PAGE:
Amos Jones has been around football longer than many reading this have been alive. He’s earned respect amongst the football community while working over the last 35 years in the industry.
But how many special teams coordinators have a website dedicated to having them fired?
This is an unfortunate reality, but given the Cleveland Browns’ defensive and offensive improvements, the team’s currently being hindered by its special teams play. And it’s really unclear how they’re going to make any improvements.
If you’re looking for any kind of visible remedial action by head coach Hue Jackson, you’re probably going to have to wait for another game-changing miscue before anything happens. Jackson has stuck with the veteran coordinator, at least for another week.
What exactly is wrong with the Browns’ special teams, then, and is it Jones’ fault? That’s the key question here that Jackson needs to figure out, and he needs to do it fast before those problems end up costing his team another win.
For starters, the shift to Jarvis Landry as punt returner last week at least gives the appearance Jones is able to recognize Jabrill Peppers has had awful decision-making when choosing whether to return punts or fair-catch them.
Then again, that might be giving Jones too much credit.
“Jabrill at that point in time had gotten to the sideline, and not sure to whether he was injured or whatever, but it was a scenario where it was time for Jarvis to be able to step in,” said Jones on moving Landry to punt returner in Week 3.
“Jabrill needed a break,” he added. “Jarvis was the next man up so to speak in that situation.”
Everyone not in Jones’ position can plainly see Peppers needs permanently replaced in the punt return game, so let’s hope he was being kind to his young player’s psyche by coachsplaining around the question.
The next, and easily most concerning issue for the 2018 Browns so far, is the special teams’ protection schemes. Jones’ units have had a history with poor protection leading to missed field goals, blocked kicks, and poor coverage.
“When you take away your five best cover guys and your kicker doesn’t have his best year and your punter doesn’t have the year he is capable of having, it ain’t got a damn thing to do with coaching,” then Cardinals head coach Bruce Arians said in Jones’ defense before the 2017 season.
Well, the Cardinals got those five key players back, then they added veteran kicker Phil Dawson, and they still struggled in 2017 with one of the worst special teams unit in the league in nearly every measurable.
“The bottom line though is, there’s no excuse. Our special teams, it’s been unacceptable, point blank,” Cardinals general manager Steve Keim said last December. “It’s something that needs to improve and I’ll just leave it at that.”
If you want to dive deeper into the wide-stretching special teams problems in Arizona under Jones during his five season there, head over to ESPN to check out Josh Weinfuss’ thorough breakdown. Weinfuss succinctly summed up the problem around the same time Keim expressed his frustrations:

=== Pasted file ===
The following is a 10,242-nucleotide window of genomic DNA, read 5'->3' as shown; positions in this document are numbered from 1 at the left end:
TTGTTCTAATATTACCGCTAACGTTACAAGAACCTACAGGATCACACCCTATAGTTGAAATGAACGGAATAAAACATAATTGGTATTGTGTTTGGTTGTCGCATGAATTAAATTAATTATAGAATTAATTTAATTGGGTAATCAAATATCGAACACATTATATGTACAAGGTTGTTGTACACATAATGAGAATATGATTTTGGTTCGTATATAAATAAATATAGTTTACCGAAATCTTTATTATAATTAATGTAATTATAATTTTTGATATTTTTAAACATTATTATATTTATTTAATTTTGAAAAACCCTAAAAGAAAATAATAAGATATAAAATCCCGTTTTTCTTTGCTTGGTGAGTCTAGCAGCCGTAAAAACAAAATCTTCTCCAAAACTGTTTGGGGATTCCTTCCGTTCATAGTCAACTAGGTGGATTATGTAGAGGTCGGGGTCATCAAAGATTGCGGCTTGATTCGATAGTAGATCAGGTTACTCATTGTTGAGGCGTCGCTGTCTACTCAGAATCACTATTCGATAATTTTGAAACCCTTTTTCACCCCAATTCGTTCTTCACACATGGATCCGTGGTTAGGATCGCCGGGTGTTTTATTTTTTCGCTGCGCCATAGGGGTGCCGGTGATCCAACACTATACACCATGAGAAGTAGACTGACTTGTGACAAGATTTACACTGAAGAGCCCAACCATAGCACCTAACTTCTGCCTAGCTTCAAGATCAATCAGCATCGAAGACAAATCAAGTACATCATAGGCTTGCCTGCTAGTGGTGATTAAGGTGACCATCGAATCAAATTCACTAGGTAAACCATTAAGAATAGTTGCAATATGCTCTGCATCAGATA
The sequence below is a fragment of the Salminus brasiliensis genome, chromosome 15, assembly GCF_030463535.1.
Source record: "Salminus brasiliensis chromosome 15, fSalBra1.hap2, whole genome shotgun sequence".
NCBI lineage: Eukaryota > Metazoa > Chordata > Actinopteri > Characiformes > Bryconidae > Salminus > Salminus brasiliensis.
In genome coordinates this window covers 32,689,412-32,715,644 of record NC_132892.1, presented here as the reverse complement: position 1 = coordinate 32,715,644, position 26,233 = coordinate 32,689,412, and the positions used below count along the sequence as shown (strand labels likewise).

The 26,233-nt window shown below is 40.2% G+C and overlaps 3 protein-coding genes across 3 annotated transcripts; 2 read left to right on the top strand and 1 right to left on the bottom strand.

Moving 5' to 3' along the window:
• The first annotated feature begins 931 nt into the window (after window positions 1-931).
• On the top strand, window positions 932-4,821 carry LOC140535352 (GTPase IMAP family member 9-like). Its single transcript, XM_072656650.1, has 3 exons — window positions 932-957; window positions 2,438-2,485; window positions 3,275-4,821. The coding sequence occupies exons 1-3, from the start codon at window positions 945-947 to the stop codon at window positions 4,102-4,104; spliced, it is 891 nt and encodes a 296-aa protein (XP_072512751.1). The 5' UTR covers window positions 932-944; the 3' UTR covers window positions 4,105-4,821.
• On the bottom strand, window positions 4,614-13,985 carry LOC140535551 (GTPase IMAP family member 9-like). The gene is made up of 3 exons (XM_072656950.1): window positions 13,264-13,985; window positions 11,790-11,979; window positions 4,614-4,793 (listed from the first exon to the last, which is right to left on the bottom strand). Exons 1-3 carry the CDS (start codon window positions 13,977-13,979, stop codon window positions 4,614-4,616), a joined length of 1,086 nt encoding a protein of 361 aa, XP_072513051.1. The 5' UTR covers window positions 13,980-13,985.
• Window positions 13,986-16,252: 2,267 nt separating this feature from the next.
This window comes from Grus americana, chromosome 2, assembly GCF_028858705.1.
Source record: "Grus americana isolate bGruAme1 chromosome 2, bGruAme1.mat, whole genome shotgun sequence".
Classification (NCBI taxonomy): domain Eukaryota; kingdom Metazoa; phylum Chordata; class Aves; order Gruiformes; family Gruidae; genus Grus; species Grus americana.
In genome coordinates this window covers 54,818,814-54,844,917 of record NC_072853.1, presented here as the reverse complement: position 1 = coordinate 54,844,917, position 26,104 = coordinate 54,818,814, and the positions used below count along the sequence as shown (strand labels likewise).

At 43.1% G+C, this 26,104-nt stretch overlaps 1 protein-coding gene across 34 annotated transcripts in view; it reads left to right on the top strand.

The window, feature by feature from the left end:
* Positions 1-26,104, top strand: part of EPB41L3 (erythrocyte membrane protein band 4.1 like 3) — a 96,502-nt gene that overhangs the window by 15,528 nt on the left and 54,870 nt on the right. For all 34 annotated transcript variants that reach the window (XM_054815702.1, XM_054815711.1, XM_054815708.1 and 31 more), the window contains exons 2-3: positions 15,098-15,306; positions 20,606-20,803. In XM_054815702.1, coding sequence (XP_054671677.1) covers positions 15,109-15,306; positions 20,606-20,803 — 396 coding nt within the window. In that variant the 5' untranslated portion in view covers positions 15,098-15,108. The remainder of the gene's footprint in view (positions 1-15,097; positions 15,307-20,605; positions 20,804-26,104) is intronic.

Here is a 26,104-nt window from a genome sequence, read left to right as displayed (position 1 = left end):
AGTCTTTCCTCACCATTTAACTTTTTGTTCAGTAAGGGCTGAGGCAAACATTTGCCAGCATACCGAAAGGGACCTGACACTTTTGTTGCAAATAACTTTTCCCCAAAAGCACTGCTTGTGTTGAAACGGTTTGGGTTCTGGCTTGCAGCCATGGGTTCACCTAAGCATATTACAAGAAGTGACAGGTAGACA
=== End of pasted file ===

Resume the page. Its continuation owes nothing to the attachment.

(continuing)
Throughout the past five years, 148 players have taken at least one snap on special teams, including five punters, four long-snappers and three kickers.
And while the players change, there’s been one consistency: special-teams coordinator Amos Jones.
Arians never wavered up until his retirement, continuing to blame his players and not his coordinator. Jones was predictably not retained after Arians retired following five seasons of disastrous special teams performances.
Through three weeks in Cleveland, Jones’ unit has had multiple blocked kicks, coverage lapses, missed kicks, and poor returns. The fully monty of futility, we’ve seen it all.
The wide-ranging issues and Jones’ history bellows loudly that there’s an underlying and fundamental coaching problem responsible for these lapses. It’s either a wild coincidence or evidence of a real coaching deficiency that these problems seem to follow Jones to every destination. But, unlike in Arizona, the coach may not be getting the same benefit of the doubt in Cleveland.
“We have to shore [special teams] up. We can’t have it become the Achilles heel. We know that teams are going to scratch where it itches,” Jackson said following the team’s Week 3 win. “Right now, that is one of the areas that is itching, and we have to fix it. We have to put a Band-Aid on it as fast as we can.”
Hopefully Jackson’s added focus on his team’s special teams problems will result in a better overall performance this week in Oakland.
If not, you have to wonder how long this goes on before the Browns decide to make a change, whether that’s personnel-wise or in the coaching room. Let’s hope it doesn’t take another loss to shake things up. There’s only so many places to deflect blame before it becomes readily apparent to everyone where the real problem exists.